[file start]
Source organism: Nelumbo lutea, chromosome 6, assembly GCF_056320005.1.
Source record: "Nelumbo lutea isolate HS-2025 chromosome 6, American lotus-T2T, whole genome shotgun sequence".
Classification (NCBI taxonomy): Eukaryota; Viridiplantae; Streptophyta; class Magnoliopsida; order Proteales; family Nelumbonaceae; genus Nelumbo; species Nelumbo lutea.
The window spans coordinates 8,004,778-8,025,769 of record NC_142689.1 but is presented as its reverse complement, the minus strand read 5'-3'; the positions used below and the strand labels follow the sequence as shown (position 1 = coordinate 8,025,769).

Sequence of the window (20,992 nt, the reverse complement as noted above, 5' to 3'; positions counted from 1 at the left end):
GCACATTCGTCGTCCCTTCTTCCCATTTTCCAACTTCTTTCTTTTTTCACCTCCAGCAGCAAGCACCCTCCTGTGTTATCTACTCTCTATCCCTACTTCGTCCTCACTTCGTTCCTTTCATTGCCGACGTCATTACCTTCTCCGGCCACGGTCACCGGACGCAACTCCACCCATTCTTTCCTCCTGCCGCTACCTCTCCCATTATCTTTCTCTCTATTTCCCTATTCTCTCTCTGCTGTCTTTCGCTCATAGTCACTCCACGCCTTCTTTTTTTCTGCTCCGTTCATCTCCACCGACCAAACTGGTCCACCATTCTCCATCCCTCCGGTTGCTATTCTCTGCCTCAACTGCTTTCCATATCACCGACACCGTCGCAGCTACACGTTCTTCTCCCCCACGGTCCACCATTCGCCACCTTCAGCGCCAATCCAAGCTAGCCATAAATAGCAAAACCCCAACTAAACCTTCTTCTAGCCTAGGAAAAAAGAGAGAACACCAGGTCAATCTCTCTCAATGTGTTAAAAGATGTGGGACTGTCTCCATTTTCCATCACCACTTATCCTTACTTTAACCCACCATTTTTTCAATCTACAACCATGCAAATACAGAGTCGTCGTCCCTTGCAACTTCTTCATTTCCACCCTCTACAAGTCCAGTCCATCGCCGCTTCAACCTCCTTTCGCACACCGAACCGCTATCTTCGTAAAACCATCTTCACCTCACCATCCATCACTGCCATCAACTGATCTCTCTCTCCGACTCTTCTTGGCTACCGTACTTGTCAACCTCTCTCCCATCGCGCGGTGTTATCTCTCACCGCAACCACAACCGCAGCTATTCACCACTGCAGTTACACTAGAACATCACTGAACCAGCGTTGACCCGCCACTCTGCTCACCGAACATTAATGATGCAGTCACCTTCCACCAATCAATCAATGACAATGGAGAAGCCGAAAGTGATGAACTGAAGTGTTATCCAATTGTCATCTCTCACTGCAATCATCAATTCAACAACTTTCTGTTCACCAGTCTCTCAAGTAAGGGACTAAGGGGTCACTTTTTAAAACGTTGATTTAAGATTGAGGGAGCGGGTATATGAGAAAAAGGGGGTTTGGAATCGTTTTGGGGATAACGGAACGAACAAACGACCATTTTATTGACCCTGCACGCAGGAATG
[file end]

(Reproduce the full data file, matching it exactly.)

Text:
Source organism: Nelumbo lutea, chromosome 6, assembly GCF_056320005.1.
Source record: "Nelumbo lutea isolate HS-2025 chromosome 6, American lotus-T2T, whole genome shotgun sequence".
Classification (NCBI taxonomy): Eukaryota; Viridiplantae; Streptophyta; class Magnoliopsida; order Proteales; family Nelumbonaceae; genus Nelumbo; species Nelumbo lutea.
The window spans coordinates 8,004,778-8,025,769 of record NC_142689.1 but is presented as its reverse complement, the minus strand read 5'-3'; the positions used below and the strand labels follow the sequence as shown (position 1 = coordinate 8,025,769).

Sequence of the window (20,992 nt, the reverse complement as noted above, 5' to 3'; positions counted from 1 at the left end):
GCACATTCGTCGTCCCTTCTTCCCATTTTCCAACTTCTTTCTTTTTTCACCTCCAGCAGCAAGCACCCTCCTGTGTTATCTACTCTCTATCCCTACTTCGTCCTCACTTCGTTCCTTTCATTGCCGACGTCATTACCTTCTCCGGCCACGGTCACCGGACGCAACTCCACCCATTCTTTCCTCCTGCCGCTACCTCTCCCATTATCTTTCTCTCTATTTCCCTATTCTCTCTCTGCTGTCTTTCGCTCATAGTCACTCCACGCCTTCTTTTTTTCTGCTCCGTTCATCTCCACCGACCAAACTGGTCCACCATTCTCCATCCCTCCGGTTGCTATTCTCTGCCTCAACTGCTTTCCATATCACCGACACCGTCGCAGCTACACGTTCTTCTCCCCCACGGTCCACCATTCGCCACCTTCAGCGCCAATCCAAGCTAGCCATAAATAGCAAAACCCCAACTAAACCTTCTTCTAGCCTAGGAAAAAAGAGAGAACACCAGGTCAATCTCTCTCAATGTGTTAAAAGATGTGGGACTGTCTCCATTTTCCATCACCACTTATCCTTACTTTAACCCACCATTTTTTCAATCTACAACCATGCAAATACAGAGTCGTCGTCCCTTGCAACTTCTTCATTTCCACCCTCTACAAGTCCAGTCCATCGCCGCTTCAACCTCCTTTCGCACACCGAACCGCTATCTTCGTAAAACCATCTTCACCTCACCATCCATCACTGCCATCAACTGATCTCTCTCTCCGACTCTTCTTGGCTACCGTACTTGTCAACCTCTCTCCCATCGCGCGGTGTTATCTCTCACCGCAACCACAACCGCAGCTATTCACCACTGCAGTTACACTAGAACATCACTGAACCAGCGTTGACCCGCCACTCTGCTCACCGAACATTAATGATGCAGTCACCTTCCACCAATCAATCAATGACAATGGAGAAGCCGAAAGTGATGAACTGAAGTGTTATCCAATTGTCATCTCTCACTGCAATCATCAATTCAACAACTTTCTGTTCACCAGTCTCTCAAGTAAGGGACTAAGGGGTCACTTTTTAAAACGTTGATTTAAGATTGAGGGAGCGGGTATATGAGAAAAAGGGGGTTTGGAATCGTTTTGGGGATAACGGAACGAACAAACGACCATTTTATTGACCCTGCACGCAGGAATG